Wednesday, December 21, 2005

We can but watch and wait and pray…


Christian Peacemakers hold vigil with Iraqis in a destroyed house in Abu Sifu. Photo: CPT

For those who are Christians, Advent is the season of waiting in joyful hope for the Christ child. For those who are moved by the nonviolent witness of the members of the Christian Peacemaker Team (CPT) in Iraq, this December is a time of waiting in anxious hope for news to the four members kidnapped in Baghdad on November 26.

The four men, Tom Fox, Jim Loney, Hameet Sooden, and Norman Kemper, were taken as they were leaving a mosque where they had discussed what could be done to free Iraqis detained by U.S. and/or Iraqi government. There has been no known contact with their kidnappers, who call themselves the Swords of Righteousness Brigade, since December 8. Thousands of people, from all over the world, Christians, Muslims and others, have signed a petition, held vigils, and, as a step toward reducing violence in Iraq, called for an end to the occupation.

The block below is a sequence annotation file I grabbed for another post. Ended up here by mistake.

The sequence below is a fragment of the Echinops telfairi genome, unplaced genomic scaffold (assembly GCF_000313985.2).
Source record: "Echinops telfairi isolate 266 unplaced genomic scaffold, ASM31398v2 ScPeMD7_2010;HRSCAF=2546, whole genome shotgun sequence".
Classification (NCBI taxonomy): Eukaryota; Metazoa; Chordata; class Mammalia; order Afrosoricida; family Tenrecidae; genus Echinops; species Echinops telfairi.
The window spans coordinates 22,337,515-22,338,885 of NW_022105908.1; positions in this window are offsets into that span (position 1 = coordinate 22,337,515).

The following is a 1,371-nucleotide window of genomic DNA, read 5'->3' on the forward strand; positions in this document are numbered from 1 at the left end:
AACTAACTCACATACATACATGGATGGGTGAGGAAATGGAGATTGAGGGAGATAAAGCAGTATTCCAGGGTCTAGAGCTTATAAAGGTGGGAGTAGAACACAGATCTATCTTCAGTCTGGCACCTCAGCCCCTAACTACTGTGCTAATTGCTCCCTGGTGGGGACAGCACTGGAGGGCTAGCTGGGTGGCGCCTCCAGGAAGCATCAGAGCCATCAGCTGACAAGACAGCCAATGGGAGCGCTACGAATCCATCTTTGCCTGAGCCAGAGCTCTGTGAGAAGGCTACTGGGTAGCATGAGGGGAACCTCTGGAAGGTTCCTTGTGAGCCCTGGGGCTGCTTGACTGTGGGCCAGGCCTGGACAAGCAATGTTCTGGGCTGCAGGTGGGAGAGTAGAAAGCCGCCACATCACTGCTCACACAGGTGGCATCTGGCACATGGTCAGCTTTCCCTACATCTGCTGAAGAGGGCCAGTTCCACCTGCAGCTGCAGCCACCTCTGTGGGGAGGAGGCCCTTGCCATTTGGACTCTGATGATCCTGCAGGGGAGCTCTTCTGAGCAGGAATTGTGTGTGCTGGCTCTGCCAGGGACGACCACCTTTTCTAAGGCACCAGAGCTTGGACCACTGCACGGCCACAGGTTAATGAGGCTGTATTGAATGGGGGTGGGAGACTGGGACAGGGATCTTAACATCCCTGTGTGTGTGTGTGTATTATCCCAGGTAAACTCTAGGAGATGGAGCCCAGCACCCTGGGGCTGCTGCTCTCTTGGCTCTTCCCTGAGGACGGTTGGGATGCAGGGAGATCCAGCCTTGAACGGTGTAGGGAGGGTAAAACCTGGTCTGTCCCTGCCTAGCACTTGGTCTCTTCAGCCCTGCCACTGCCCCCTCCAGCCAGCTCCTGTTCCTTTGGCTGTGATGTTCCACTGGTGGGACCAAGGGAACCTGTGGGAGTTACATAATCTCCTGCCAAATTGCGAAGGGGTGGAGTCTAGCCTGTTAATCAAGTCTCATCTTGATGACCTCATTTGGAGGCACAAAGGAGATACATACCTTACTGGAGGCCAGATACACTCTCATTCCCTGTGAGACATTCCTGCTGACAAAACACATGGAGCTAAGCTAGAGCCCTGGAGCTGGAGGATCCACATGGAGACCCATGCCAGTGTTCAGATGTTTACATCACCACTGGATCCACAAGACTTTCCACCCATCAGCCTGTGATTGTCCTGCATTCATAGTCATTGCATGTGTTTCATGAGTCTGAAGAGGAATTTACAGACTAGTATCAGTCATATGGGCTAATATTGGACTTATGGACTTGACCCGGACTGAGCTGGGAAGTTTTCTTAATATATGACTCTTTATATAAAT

In this time of waiting, those so much closer to the situation have much to share.

Peggy Gish has served on CPT's Iraq team since before the multinational forces invaded in 2003. She is currently doing support work for the Iraq team based in Amman, Jordan from where she wrote this reflection:

It is hard for the missing CPTers' families. It is hard for us not knowing where our four colleagues are, how they are holding up during this time, or when they will be released. We pray; we cry; we wake up in the night feeling tense with worry. We ask God for more faith and trust as we call for their release and work to share the stories of who these men are, of the work of CPT in Iraq and other places of conflict and injustice. We care about these four men, yet we also feel the same urgency for all Iraqis and their families who are suffering fear and pain because their family members have disappeared or been killed or imprisoned.